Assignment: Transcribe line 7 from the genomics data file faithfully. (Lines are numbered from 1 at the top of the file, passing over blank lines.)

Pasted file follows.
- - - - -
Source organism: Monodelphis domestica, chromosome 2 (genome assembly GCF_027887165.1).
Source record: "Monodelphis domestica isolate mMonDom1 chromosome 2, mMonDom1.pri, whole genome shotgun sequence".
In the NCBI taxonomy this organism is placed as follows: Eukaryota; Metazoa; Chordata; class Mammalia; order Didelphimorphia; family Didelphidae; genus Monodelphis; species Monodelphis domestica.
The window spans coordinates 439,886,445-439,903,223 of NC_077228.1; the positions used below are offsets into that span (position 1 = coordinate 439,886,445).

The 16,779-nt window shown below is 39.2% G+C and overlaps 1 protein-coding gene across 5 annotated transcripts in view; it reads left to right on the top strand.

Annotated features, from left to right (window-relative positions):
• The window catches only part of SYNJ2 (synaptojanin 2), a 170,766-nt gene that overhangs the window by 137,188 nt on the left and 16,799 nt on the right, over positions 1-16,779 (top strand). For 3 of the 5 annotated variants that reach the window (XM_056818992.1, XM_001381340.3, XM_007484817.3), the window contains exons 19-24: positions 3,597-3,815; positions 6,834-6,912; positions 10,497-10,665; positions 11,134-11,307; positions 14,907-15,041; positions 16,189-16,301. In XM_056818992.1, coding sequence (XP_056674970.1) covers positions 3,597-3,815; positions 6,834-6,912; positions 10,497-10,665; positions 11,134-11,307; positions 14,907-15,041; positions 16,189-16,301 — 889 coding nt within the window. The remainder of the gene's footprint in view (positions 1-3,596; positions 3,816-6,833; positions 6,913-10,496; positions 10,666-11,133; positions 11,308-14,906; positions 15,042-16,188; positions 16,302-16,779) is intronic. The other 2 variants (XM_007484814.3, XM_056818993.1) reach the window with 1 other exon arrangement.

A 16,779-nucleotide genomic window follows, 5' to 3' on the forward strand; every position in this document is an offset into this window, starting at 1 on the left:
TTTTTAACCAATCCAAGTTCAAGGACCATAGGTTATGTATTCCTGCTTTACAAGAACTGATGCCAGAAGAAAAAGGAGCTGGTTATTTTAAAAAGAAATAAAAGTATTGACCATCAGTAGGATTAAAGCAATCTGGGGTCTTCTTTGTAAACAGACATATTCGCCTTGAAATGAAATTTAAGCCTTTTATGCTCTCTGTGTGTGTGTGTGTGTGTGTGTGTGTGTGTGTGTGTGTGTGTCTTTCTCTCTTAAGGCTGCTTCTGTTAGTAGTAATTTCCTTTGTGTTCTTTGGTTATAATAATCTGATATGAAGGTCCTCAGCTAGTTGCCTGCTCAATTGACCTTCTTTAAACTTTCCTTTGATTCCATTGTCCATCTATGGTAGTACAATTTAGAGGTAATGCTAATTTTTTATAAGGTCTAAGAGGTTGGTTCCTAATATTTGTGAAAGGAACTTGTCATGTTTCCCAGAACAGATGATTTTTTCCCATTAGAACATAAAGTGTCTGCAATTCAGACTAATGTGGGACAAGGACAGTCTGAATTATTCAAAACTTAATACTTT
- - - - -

• The window catches only part of SYNJ2 (synaptojanin 2), a 170,766-nt gene that overhangs the window by 137,188 nt on the left and 16,799 nt on the right, over positions 1-16,779 (top strand). For 3 of the 5 annotated variants that reach the window (XM_056818992.1, XM_001381340.3, XM_007484817.3), the window contains exons 19-24: positions 3,597-3,815; positions 6,834-6,912; positions 10,497-10,665; positions 11,134-11,307; positions 14,907-15,041; positions 16,189-16,301. In XM_056818992.1, coding sequence (XP_056674970.1) covers positions 3,597-3,815; positions 6,834-6,912; positions 10,497-10,665; positions 11,134-11,307; positions 14,907-15,041; positions 16,189-16,301 — 889 coding nt within the window. The remainder of the gene's footprint in view (positions 1-3,596; positions 3,816-6,833; positions 6,913-10,496; positions 10,666-11,133; positions 11,308-14,906; positions 15,042-16,188; positions 16,302-16,779) is intronic. The other 2 variants (XM_007484814.3, XM_056818993.1) reach the window with 1 other exon arrangement.